Hurricane Dorian, Climate-Fueled Disasters Show Urgent Need for Solutions

WASHINGTON, D.C. — Hurricane Dorian shows not only how climate change is devastating communities and wildlife habitats alike, but also the urgent need for climate solutions.

“Hurricane Dorian and the unnatural disasters we’re seeing worldwide, from fires in the Amazon to floods in the Midwest, are all symptoms of the intensifying climate crisis. Even as Dorian threatens the Atlantic Coast, many communities are still reeling from the hurricanes, typhoons, cyclones, inland flooding, and megafires of 2017 and 2018. Everyone can now see the clear and present danger the climate crisis poses to wildlife and our way of life,” said Collin O’Mara, president and CEO of the National Wildlife Federation. “Failing to act has exacerbated catastrophe after catastrophe — with the most harm falling upon those who can least afford it. We owe it to everyone affected by Hurricane Dorian to enact solutions that match the magnitude of the crisis we face.”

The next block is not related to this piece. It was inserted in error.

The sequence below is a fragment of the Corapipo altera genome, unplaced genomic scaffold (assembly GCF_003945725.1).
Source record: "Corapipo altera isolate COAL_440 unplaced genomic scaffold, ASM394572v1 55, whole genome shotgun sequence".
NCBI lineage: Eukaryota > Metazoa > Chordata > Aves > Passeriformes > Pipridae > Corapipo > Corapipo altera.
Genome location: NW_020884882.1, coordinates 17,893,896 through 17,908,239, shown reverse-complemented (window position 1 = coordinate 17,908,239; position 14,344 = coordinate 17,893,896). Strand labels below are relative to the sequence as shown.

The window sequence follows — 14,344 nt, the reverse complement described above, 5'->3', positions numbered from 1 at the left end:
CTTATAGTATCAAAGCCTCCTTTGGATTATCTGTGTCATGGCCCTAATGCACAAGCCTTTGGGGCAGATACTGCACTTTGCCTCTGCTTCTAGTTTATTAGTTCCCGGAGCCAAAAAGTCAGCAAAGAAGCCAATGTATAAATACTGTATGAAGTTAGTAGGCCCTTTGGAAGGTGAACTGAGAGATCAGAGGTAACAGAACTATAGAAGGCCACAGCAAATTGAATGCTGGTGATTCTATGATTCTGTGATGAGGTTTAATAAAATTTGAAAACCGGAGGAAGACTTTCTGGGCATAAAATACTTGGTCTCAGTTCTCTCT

The National Wildlife Federation has pressed lawmakers to take a series of concrete steps to not only address climate change, but also to significantly reduce the risks facing Americans and wildlife alike in coastal regions, including:

  • Rebuilding America’s man-made and natural infrastructure in ways that reduce emissions, improve resilience, and bolster our competitiveness.
  • Reducing carbon emissions by investing in natural solutions, clean energy, and energy efficiency. 
  • Improving the resilience of local communities and wildlife habitat by restoring natural defenses, making more funding available for flood mitigation measures before disaster strikes, and reforming the National Flood Insurance Program (discourage risky coastal and floodplain development, require more accurate flood maps, etc.).
  • Defending the Clean Water Act to prevent rollbacks that will jeopardize millions of acres of wetlands — natural sponges that retain floodwaters — leaving communities across the country at increased risk of flooding.

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